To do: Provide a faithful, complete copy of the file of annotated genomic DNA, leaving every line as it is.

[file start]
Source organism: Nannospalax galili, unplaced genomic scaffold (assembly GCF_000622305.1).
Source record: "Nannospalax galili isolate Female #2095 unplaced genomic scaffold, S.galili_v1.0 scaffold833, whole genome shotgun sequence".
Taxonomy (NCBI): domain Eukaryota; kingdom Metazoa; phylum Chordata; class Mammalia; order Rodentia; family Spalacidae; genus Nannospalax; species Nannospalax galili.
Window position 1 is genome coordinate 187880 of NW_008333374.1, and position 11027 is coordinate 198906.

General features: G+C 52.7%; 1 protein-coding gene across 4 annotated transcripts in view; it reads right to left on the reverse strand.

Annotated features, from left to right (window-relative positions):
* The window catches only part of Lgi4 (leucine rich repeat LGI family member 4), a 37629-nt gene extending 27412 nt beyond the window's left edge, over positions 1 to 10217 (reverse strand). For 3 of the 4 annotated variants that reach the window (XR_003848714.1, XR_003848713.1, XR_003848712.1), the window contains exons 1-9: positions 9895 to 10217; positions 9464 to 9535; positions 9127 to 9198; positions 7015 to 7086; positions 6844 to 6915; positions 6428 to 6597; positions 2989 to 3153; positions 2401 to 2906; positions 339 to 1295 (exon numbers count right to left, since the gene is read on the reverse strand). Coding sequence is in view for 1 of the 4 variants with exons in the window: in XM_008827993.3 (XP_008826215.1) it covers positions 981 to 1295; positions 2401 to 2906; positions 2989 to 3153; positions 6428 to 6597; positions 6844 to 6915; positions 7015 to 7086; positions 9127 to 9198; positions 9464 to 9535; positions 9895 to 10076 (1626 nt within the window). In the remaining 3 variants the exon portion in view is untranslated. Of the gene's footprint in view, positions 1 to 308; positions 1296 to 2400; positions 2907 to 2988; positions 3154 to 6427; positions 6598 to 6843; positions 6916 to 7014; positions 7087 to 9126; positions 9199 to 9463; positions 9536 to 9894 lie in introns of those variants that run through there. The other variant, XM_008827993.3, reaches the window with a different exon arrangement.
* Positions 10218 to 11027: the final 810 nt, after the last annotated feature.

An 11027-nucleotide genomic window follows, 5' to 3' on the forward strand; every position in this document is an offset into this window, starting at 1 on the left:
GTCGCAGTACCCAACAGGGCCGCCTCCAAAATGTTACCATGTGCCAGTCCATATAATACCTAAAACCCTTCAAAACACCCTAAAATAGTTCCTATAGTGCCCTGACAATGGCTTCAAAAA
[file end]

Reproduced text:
Source organism: Nannospalax galili, unplaced genomic scaffold (assembly GCF_000622305.1).
Source record: "Nannospalax galili isolate Female #2095 unplaced genomic scaffold, S.galili_v1.0 scaffold833, whole genome shotgun sequence".
Taxonomy (NCBI): domain Eukaryota; kingdom Metazoa; phylum Chordata; class Mammalia; order Rodentia; family Spalacidae; genus Nannospalax; species Nannospalax galili.
Window position 1 is genome coordinate 187880 of NW_008333374.1, and position 11027 is coordinate 198906.

General features: G+C 52.7%; 1 protein-coding gene across 4 annotated transcripts in view; it reads right to left on the reverse strand.

Annotated features, from left to right (window-relative positions):
* The window catches only part of Lgi4 (leucine rich repeat LGI family member 4), a 37629-nt gene extending 27412 nt beyond the window's left edge, over positions 1 to 10217 (reverse strand). For 3 of the 4 annotated variants that reach the window (XR_003848714.1, XR_003848713.1, XR_003848712.1), the window contains exons 1-9: positions 9895 to 10217; positions 9464 to 9535; positions 9127 to 9198; positions 7015 to 7086; positions 6844 to 6915; positions 6428 to 6597; positions 2989 to 3153; positions 2401 to 2906; positions 339 to 1295 (exon numbers count right to left, since the gene is read on the reverse strand). Coding sequence is in view for 1 of the 4 variants with exons in the window: in XM_008827993.3 (XP_008826215.1) it covers positions 981 to 1295; positions 2401 to 2906; positions 2989 to 3153; positions 6428 to 6597; positions 6844 to 6915; positions 7015 to 7086; positions 9127 to 9198; positions 9464 to 9535; positions 9895 to 10076 (1626 nt within the window). In the remaining 3 variants the exon portion in view is untranslated. Of the gene's footprint in view, positions 1 to 308; positions 1296 to 2400; positions 2907 to 2988; positions 3154 to 6427; positions 6598 to 6843; positions 6916 to 7014; positions 7087 to 9126; positions 9199 to 9463; positions 9536 to 9894 lie in introns of those variants that run through there. The other variant, XM_008827993.3, reaches the window with a different exon arrangement.
* Positions 10218 to 11027: the final 810 nt, after the last annotated feature.

An 11027-nucleotide genomic window follows, 5' to 3' on the forward strand; every position in this document is an offset into this window, starting at 1 on the left:
GTCGCAGTACCCAACAGGGCCGCCTCCAAAATGTTACCATGTGCCAGTCCATATAATACCTAAAACCCTTCAAAACACCCTAAAATAGTTCCTATAGTGCCCTGACAATGGCTTCAAAAA